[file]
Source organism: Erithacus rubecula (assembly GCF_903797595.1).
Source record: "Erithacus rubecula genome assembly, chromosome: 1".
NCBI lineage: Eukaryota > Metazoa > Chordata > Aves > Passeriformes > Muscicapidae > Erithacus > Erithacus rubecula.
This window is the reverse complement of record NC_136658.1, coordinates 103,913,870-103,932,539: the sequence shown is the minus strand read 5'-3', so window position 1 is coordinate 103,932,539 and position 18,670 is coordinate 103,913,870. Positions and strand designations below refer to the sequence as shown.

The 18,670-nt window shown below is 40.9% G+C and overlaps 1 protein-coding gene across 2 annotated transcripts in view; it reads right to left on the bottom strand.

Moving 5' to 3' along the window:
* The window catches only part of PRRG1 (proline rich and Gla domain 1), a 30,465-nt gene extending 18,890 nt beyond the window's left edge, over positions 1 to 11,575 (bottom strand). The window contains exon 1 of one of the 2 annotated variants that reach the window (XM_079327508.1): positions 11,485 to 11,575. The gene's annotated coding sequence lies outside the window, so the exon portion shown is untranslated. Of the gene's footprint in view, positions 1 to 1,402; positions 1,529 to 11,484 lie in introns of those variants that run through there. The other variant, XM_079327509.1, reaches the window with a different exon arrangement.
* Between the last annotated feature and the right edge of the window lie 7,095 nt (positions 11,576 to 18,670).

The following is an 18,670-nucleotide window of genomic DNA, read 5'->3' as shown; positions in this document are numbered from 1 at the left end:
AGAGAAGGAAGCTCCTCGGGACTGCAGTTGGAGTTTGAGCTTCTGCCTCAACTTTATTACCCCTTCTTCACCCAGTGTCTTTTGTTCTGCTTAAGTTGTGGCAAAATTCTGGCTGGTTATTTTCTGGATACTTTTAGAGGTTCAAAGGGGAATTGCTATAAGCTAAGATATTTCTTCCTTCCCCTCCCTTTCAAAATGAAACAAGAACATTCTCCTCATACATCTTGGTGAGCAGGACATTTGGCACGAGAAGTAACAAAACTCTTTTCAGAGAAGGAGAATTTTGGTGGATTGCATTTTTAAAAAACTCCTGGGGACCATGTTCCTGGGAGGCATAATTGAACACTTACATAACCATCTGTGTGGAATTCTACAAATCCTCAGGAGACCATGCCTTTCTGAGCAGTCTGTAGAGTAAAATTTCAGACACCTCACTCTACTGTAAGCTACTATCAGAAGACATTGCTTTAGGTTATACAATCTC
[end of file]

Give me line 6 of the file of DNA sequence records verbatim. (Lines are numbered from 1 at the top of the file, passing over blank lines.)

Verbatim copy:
Moving 5' to 3' along the window: